Yet at the same time life extension is, almost by definition, what we expect of medicine. It’s feels odd to frame chemotherapy or cardiovascular treatments as life-extension technologies, but for cancer and heart disease patients that’s exactly what they are. More generally, we expect some small increase in life expectancy for each new generation. Every ten years, the Office for National Statistics releases data on how long the populations of England and Wales are living, and for the last five decades, life expectancy at birth has risen by around two-to-three years per decade. And when that increase stalls (as it did in the late 2010s), scientists are rounded up for television interviews and grilled over what or who is to blame.
This is a paradox of human life extension: we expect our kids to live longer than we do, but not much longer. An extra half-decade sounds about right. An extra half-century does not. The latter would seem outrageous and unfair – if it weren’t so fanciful. And yet, serious people are treating the postponement of ageing increasingly seriously. The UK’s Nuffield Council on Bioethics, by way of example, published a paper titled ‘The Search for a Treatment for Ageing’ in 2018, listing eight avenues of current life-extension research. In 2013, Google – a company associated with many things, but not life extension – funded Calico, a company which specialises in exactly that.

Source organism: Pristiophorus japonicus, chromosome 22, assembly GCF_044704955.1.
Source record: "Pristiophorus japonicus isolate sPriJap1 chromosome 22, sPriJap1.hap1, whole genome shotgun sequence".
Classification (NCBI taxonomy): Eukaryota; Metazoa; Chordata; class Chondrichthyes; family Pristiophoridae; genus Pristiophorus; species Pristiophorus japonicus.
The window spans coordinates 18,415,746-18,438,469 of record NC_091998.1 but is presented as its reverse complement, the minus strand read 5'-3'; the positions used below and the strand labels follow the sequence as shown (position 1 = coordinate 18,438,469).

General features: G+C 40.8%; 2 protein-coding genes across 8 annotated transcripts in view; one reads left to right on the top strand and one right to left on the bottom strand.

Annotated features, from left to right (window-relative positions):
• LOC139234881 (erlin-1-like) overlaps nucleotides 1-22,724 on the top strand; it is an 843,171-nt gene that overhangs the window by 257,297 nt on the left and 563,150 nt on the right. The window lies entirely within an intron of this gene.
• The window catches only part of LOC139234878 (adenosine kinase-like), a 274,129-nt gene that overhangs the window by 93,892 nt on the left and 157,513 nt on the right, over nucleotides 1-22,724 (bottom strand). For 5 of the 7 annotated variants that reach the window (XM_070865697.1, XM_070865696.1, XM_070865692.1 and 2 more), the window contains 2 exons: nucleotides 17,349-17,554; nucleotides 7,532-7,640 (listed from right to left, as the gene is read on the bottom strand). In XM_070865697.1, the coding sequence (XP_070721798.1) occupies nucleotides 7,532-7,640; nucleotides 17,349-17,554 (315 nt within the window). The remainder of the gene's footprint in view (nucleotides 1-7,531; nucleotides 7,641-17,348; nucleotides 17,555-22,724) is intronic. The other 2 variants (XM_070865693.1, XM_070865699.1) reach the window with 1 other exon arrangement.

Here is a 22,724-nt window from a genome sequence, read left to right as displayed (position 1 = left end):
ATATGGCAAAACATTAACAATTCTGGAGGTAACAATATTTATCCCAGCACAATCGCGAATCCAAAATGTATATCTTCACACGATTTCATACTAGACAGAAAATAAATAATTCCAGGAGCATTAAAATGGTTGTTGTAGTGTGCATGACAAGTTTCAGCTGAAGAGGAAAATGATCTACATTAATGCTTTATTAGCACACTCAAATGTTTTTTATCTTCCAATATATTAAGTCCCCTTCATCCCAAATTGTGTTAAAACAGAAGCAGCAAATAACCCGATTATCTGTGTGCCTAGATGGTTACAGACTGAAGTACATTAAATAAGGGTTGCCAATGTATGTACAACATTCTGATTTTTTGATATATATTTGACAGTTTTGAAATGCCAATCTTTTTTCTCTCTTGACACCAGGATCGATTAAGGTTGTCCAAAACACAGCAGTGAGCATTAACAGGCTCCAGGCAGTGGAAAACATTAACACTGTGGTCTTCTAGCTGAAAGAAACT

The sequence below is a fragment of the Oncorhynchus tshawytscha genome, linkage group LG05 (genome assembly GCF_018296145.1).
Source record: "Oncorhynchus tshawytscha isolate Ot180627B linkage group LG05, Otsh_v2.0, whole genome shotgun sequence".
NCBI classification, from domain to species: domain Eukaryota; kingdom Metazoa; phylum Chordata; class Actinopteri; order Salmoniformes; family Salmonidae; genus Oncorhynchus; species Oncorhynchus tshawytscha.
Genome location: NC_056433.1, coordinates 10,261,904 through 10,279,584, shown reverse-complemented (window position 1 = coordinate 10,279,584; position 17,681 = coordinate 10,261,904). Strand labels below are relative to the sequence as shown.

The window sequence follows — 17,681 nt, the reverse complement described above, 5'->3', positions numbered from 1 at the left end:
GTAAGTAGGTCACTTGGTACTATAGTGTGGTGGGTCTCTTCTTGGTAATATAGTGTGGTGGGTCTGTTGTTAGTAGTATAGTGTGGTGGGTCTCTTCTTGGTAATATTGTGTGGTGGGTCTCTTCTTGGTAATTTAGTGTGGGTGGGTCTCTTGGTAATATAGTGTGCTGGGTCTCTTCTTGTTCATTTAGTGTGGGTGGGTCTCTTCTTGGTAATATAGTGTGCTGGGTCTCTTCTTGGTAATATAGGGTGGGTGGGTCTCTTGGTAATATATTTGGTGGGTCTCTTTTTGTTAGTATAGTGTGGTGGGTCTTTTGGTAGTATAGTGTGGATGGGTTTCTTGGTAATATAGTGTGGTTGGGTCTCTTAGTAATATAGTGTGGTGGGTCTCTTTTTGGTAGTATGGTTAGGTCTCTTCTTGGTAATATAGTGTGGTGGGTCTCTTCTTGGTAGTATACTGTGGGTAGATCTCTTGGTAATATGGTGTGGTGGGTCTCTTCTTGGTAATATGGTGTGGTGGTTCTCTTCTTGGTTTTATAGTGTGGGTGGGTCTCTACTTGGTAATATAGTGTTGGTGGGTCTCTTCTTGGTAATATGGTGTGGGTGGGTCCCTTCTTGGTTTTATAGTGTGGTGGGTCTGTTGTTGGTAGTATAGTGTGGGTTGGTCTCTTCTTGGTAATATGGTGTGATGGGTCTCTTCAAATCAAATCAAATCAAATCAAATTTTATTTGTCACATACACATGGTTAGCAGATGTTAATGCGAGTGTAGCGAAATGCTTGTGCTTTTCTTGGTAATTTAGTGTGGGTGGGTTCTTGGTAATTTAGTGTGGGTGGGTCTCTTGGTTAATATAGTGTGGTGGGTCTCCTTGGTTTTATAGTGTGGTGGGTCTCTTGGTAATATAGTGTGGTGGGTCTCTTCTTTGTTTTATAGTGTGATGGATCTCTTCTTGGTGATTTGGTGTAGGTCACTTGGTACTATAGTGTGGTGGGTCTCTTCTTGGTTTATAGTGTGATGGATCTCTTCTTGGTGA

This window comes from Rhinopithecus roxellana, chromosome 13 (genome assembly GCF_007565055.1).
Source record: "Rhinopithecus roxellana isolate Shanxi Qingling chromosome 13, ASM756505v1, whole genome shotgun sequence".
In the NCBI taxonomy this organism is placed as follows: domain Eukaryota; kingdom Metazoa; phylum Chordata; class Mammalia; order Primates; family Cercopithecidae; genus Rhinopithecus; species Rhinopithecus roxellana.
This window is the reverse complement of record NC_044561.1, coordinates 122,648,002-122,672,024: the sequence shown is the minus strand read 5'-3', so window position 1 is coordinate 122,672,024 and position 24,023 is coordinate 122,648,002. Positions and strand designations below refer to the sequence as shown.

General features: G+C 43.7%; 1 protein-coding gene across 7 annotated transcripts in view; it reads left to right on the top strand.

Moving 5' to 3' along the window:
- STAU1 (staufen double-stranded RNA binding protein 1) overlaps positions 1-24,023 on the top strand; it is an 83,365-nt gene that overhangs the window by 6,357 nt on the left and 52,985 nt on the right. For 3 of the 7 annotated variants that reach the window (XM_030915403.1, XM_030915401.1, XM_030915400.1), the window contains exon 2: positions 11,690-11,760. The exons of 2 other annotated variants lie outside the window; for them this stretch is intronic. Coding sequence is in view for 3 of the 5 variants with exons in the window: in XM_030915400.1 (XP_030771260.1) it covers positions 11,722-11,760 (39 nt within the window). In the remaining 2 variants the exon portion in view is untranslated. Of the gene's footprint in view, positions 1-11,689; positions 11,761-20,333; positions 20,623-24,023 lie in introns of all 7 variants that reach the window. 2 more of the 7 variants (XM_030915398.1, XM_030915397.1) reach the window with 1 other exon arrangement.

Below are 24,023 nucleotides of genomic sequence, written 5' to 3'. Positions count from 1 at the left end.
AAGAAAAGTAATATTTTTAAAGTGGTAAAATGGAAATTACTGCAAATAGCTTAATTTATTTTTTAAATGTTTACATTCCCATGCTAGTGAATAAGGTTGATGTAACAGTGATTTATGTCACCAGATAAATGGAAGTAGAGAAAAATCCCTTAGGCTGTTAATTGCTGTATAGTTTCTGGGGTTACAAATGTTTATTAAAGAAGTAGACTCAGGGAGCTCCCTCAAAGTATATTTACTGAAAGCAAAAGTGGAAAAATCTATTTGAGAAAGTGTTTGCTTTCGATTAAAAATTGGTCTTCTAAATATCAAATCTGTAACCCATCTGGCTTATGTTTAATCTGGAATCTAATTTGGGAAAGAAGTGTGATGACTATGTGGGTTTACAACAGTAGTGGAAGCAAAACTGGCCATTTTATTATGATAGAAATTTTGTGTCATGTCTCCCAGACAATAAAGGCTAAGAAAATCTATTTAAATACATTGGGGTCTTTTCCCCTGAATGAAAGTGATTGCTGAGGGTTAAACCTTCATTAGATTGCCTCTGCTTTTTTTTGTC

Various studies in mice and rats have shown what well-publicised studies in mouse and rat populations often do: that a thing (in this case, a potential anti-ageing treatment) has done something miraculous (slowed down ageing) for the mice and rats (who have since been dissected) from which we can extrapolate a comparable result for humans (who will live longer and healthier lives and not be dissected). There’s no one clear indicator that radical life extension is around the corner – but this rise in funding, debate and vivisected mouse carcasses suggests that our everyday assumption that there is a ‘right’ amount of life for people may be rooted more in experience than in rational thought.